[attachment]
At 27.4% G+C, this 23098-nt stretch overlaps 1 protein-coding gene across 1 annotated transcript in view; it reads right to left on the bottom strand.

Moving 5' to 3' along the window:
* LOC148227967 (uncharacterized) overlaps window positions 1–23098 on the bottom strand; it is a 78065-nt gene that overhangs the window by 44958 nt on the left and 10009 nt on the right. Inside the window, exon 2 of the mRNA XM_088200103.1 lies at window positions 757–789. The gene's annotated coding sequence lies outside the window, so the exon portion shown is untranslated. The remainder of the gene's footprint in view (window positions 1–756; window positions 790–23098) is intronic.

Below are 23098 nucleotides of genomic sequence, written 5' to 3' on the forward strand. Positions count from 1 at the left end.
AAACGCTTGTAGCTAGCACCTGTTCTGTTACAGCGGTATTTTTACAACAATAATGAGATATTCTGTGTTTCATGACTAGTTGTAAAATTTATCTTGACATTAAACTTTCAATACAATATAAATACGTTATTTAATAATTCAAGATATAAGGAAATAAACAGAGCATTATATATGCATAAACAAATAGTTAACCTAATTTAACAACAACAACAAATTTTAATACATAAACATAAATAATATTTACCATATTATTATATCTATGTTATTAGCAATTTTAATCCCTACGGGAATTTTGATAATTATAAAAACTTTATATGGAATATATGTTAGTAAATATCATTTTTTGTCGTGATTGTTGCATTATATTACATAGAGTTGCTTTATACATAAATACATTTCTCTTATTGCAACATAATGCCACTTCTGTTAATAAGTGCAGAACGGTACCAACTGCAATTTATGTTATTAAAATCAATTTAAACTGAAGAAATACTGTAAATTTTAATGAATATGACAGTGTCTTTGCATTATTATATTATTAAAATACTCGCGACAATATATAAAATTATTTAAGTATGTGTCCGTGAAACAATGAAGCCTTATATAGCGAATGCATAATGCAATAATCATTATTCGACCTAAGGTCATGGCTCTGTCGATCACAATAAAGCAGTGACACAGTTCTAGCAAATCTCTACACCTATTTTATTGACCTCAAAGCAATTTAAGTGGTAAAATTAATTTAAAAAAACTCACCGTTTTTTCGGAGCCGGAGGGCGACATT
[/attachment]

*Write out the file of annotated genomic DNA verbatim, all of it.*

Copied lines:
At 27.4% G+C, this 23098-nt stretch overlaps 1 protein-coding gene across 1 annotated transcript in view; it reads right to left on the bottom strand.

Moving 5' to 3' along the window:
* LOC148227967 (uncharacterized) overlaps window positions 1–23098 on the bottom strand; it is a 78065-nt gene that overhangs the window by 44958 nt on the left and 10009 nt on the right. Inside the window, exon 2 of the mRNA XM_088200103.1 lies at window positions 757–789. The gene's annotated coding sequence lies outside the window, so the exon portion shown is untranslated. The remainder of the gene's footprint in view (window positions 1–756; window positions 790–23098) is intronic.

Below are 23098 nucleotides of genomic sequence, written 5' to 3' on the forward strand. Positions count from 1 at the left end.
AAACGCTTGTAGCTAGCACCTGTTCTGTTACAGCGGTATTTTTACAACAATAATGAGATATTCTGTGTTTCATGACTAGTTGTAAAATTTATCTTGACATTAAACTTTCAATACAATATAAATACGTTATTTAATAATTCAAGATATAAGGAAATAAACAGAGCATTATATATGCATAAACAAATAGTTAACCTAATTTAACAACAACAACAAATTTTAATACATAAACATAAATAATATTTACCATATTATTATATCTATGTTATTAGCAATTTTAATCCCTACGGGAATTTTGATAATTATAAAAACTTTATATGGAATATATGTTAGTAAATATCATTTTTTGTCGTGATTGTTGCATTATATTACATAGAGTTGCTTTATACATAAATACATTTCTCTTATTGCAACATAATGCCACTTCTGTTAATAAGTGCAGAACGGTACCAACTGCAATTTATGTTATTAAAATCAATTTAAACTGAAGAAATACTGTAAATTTTAATGAATATGACAGTGTCTTTGCATTATTATATTATTAAAATACTCGCGACAATATATAAAATTATTTAAGTATGTGTCCGTGAAACAATGAAGCCTTATATAGCGAATGCATAATGCAATAATCATTATTCGACCTAAGGTCATGGCTCTGTCGATCACAATAAAGCAGTGACACAGTTCTAGCAAATCTCTACACCTATTTTATTGACCTCAAAGCAATTTAAGTGGTAAAATTAATTTAAAAAAACTCACCGTTTTTTCGGAGCCGGAGGGCGACATT